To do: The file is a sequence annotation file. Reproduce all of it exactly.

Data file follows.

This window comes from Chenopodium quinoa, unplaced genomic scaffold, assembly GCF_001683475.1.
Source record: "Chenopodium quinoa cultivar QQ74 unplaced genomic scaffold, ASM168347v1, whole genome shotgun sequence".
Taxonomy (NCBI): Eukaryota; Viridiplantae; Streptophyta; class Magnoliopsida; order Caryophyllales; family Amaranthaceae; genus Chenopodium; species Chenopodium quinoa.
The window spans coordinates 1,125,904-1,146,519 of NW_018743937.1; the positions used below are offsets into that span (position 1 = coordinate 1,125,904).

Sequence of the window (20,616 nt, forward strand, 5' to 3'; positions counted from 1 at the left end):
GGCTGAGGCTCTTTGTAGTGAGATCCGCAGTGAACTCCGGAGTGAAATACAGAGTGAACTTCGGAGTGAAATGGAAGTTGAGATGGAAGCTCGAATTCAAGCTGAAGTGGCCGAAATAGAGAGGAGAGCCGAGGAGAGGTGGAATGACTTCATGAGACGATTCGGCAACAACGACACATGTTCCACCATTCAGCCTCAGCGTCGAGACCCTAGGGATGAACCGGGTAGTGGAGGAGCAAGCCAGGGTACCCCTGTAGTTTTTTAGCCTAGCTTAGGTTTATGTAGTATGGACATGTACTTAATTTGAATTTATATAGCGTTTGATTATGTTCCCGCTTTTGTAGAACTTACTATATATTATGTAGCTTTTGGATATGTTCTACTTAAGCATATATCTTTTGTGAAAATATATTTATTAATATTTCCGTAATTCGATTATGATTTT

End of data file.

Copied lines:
This window comes from Chenopodium quinoa, unplaced genomic scaffold, assembly GCF_001683475.1.
Source record: "Chenopodium quinoa cultivar QQ74 unplaced genomic scaffold, ASM168347v1, whole genome shotgun sequence".
Taxonomy (NCBI): Eukaryota; Viridiplantae; Streptophyta; class Magnoliopsida; order Caryophyllales; family Amaranthaceae; genus Chenopodium; species Chenopodium quinoa.
The window spans coordinates 1,125,904-1,146,519 of NW_018743937.1; the positions used below are offsets into that span (position 1 = coordinate 1,125,904).

Sequence of the window (20,616 nt, forward strand, 5' to 3'; positions counted from 1 at the left end):
GGCTGAGGCTCTTTGTAGTGAGATCCGCAGTGAACTCCGGAGTGAAATACAGAGTGAACTTCGGAGTGAAATGGAAGTTGAGATGGAAGCTCGAATTCAAGCTGAAGTGGCCGAAATAGAGAGGAGAGCCGAGGAGAGGTGGAATGACTTCATGAGACGATTCGGCAACAACGACACATGTTCCACCATTCAGCCTCAGCGTCGAGACCCTAGGGATGAACCGGGTAGTGGAGGAGCAAGCCAGGGTACCCCTGTAGTTTTTTAGCCTAGCTTAGGTTTATGTAGTATGGACATGTACTTAATTTGAATTTATATAGCGTTTGATTATGTTCCCGCTTTTGTAGAACTTACTATATATTATGTAGCTTTTGGATATGTTCTACTTAAGCATATATCTTTTGTGAAAATATATTTATTAATATTTCCGTAATTCGATTATGATTTT